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Work goes on as usual for embattled Tampa Bay Buccaneers coach Raheem Morris

TAMPA — Raheem Morris described the stunned Louisiana Superdome after Connor Barth's winning field goal in an overtime upset of the Saints on Sunday as a beautiful silence.

And that's what Morris is hearing from the Bucs' owners regarding whether he will remain as coach. Morris said Monday that the only assurance he has received from the Glazer family "is that I've got to do my job tomorrow."

One day after the Bucs beat the Saints 20-17 — the biggest victory under Morris in his first season — he continued to discount reports that the Glazers have contacted former Steelers Super Bowl-winning coach Bill Cowher to gauge his interest in coaching in 2010.

"I don't think Bill Cowher makes those decisions," Morris said. "I think our ownership does. I know I don't, so I don't worry about it.

"When was the last time you've seen one of my owners speak publicly? That's not what we do around here. We don't have to answer to all the critics. That's not our job. … We don't do that stuff. We don't have to.

"The assurance they gave to me is I've got to do my job tomorrow. That's what you've got to do. When you're put in a position to coach a football team, you coach it. And that's what you do until they tell you to stop, and that's what I'm going to do now."

Morris denied a report on ESPN that special teams coach Rich Bisaccia is leaving to join University of Tennessee coach Lane Kiffin and his father, ex-Bucs defensive coordinator and current Volunteers defensive coordinator Monte Kiffin, and that defensive backs coach Joe Baker and defensive line coach Robert Nunn won't be back.

"Again, all rumors," Morris said. "Rich Bisaccia is under contract, last time I checked. All my guys are. We make evaluations on everybody at the end of the season. We're just coaching, and we've got one more game to play. I know it's fun for you guys to do the coaches' carousel, but for us, it's reality. It's life. This is what we do."

After Sunday's game, Morris said he believed that if he were about to be fired, the Glazers would approach him "like men." He said Monday that he didn't need a public vote of confidence from ownership.

"The Glazers don't do stuff like that," Morris said. "They come in (the) office, and we talk all the time. They don't have to do that. That's not their job. They're the boss.

"I don't think I'm going to find out (if he has been fired) on SportsCenter, is what I'm saying about that. These guys are high-character people and high-quality people. They'll come knock on my door, or I'll get a call from somebody to come down and see them. Again, when you do what I do, you can't worry about that. You've got to go do your job. If you worry about that, you'll get diced."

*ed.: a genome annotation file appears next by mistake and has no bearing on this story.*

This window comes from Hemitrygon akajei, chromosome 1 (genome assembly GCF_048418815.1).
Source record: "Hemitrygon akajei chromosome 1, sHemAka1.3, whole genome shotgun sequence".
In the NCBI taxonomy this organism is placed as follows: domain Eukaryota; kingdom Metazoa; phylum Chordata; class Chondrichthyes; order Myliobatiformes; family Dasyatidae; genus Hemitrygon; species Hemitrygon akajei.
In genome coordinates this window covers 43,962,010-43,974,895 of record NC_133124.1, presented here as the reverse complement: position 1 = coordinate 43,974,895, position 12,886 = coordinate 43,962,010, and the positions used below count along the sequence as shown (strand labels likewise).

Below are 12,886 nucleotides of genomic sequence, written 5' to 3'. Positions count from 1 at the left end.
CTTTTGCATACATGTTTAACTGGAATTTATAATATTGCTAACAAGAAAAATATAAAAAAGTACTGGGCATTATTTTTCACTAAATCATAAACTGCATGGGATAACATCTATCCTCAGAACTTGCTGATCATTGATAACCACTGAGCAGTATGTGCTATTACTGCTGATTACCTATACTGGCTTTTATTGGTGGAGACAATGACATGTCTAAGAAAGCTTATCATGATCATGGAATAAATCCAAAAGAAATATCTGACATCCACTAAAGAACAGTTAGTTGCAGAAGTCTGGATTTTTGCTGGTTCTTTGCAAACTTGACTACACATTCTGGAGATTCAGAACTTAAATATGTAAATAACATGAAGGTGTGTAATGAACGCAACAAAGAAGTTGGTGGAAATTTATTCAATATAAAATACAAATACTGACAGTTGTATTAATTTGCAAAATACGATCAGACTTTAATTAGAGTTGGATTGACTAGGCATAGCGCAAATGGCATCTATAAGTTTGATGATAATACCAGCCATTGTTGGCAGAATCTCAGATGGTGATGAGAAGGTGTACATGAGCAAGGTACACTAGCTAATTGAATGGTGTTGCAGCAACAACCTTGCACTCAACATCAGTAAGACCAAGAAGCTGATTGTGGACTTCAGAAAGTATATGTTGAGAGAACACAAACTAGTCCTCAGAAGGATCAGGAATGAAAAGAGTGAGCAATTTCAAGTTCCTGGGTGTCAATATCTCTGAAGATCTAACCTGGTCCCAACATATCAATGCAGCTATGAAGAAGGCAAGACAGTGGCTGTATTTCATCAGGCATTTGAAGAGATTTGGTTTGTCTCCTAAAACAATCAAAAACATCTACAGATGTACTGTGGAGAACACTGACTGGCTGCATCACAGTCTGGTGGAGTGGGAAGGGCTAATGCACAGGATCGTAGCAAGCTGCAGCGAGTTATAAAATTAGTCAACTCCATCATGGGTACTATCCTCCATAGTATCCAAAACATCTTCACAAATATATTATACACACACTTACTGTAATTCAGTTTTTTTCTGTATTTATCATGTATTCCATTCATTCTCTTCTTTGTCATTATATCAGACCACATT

Not only have the Bucs won their past two games — both on the road — but Morris has had a major hand in those victories. He took over the play-calling on defense after the Saints buried the Bucs by 31 points six weeks ago. Since then, the Bucs have allowed an average of 17.4 points per game. That's a stark improvement from the averages of 378 yards and 29 points per game they gave up under fired coordinator Jim Bates.

If Morris is allowed to return after this season, he plans to keep his duties as defensive coordinator.

"I kind of like having the keys right now," Morris said. "It's a lot of fun. It's fun being able to make those adjustments at halftime.

"It wasn't fun the first two drives of the game (Sunday), looking at (Saints coach) Sean (Payton) over there and thinking, 'Oh, God, what's he going to go to now?' But you try to stay one step ahead.

"We went out, and we executed the game plan, and we were able to hold them scoreless in the second half, which was awesome."

Morris made a critical adjustment at halftime with the Bucs trailing 17-3. He switched safeties, moving sure-handed tackler Tanard Jackson closer to the line of scrimmage to stop the breakout runs and put Sabby Piscitelli in coverage.

Despite the win, Morris was reluctant to say the Bucs have turned a corner.

"That's what I have to find out," he said. "That's what I have to ask my players. 'Are you hot, or is this your game?'

"I'm hoping this is our game, because I like the way we're going. This is the formula right here. Run the football, play-action pass, easy completions, play good defense, keep them out of the end zone."

Work goes on as usual for embattled Tampa Bay Buccaneers coach Raheem Morris

12/28/09 [Last modified: Monday, November 7, 2011 5:47pm]
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